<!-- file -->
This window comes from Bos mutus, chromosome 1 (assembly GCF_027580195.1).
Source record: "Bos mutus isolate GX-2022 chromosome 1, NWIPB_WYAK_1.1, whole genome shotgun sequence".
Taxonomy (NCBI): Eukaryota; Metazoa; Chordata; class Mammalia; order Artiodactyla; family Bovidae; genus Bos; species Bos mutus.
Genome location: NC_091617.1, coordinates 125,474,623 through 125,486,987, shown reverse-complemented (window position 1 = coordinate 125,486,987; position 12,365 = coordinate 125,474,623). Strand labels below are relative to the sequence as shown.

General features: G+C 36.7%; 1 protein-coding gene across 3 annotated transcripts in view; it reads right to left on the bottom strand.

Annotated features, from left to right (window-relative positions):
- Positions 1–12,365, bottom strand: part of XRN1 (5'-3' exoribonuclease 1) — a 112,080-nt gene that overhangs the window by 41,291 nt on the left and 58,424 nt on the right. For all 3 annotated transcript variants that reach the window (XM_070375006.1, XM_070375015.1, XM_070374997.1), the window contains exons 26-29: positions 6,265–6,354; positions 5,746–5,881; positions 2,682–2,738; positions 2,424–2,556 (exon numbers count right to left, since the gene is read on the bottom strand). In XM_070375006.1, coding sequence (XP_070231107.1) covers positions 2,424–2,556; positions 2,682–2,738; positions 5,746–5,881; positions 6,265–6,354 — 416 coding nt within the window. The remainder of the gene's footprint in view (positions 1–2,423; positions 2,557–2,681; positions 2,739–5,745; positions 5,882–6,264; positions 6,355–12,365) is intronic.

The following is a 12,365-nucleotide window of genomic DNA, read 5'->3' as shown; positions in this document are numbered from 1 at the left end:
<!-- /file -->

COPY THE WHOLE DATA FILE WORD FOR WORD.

This window comes from Bos mutus, chromosome 1 (assembly GCF_027580195.1).
Source record: "Bos mutus isolate GX-2022 chromosome 1, NWIPB_WYAK_1.1, whole genome shotgun sequence".
Taxonomy (NCBI): Eukaryota; Metazoa; Chordata; class Mammalia; order Artiodactyla; family Bovidae; genus Bos; species Bos mutus.
Genome location: NC_091617.1, coordinates 125,474,623 through 125,486,987, shown reverse-complemented (window position 1 = coordinate 125,486,987; position 12,365 = coordinate 125,474,623). Strand labels below are relative to the sequence as shown.

General features: G+C 36.7%; 1 protein-coding gene across 3 annotated transcripts in view; it reads right to left on the bottom strand.

Annotated features, from left to right (window-relative positions):
- Positions 1–12,365, bottom strand: part of XRN1 (5'-3' exoribonuclease 1) — a 112,080-nt gene that overhangs the window by 41,291 nt on the left and 58,424 nt on the right. For all 3 annotated transcript variants that reach the window (XM_070375006.1, XM_070375015.1, XM_070374997.1), the window contains exons 26-29: positions 6,265–6,354; positions 5,746–5,881; positions 2,682–2,738; positions 2,424–2,556 (exon numbers count right to left, since the gene is read on the bottom strand). In XM_070375006.1, coding sequence (XP_070231107.1) covers positions 2,424–2,556; positions 2,682–2,738; positions 5,746–5,881; positions 6,265–6,354 — 416 coding nt within the window. The remainder of the gene's footprint in view (positions 1–2,423; positions 2,557–2,681; positions 2,739–5,745; positions 5,882–6,264; positions 6,355–12,365) is intronic.

The following is a 12,365-nucleotide window of genomic DNA, read 5'->3' as shown; positions in this document are numbered from 1 at the left end: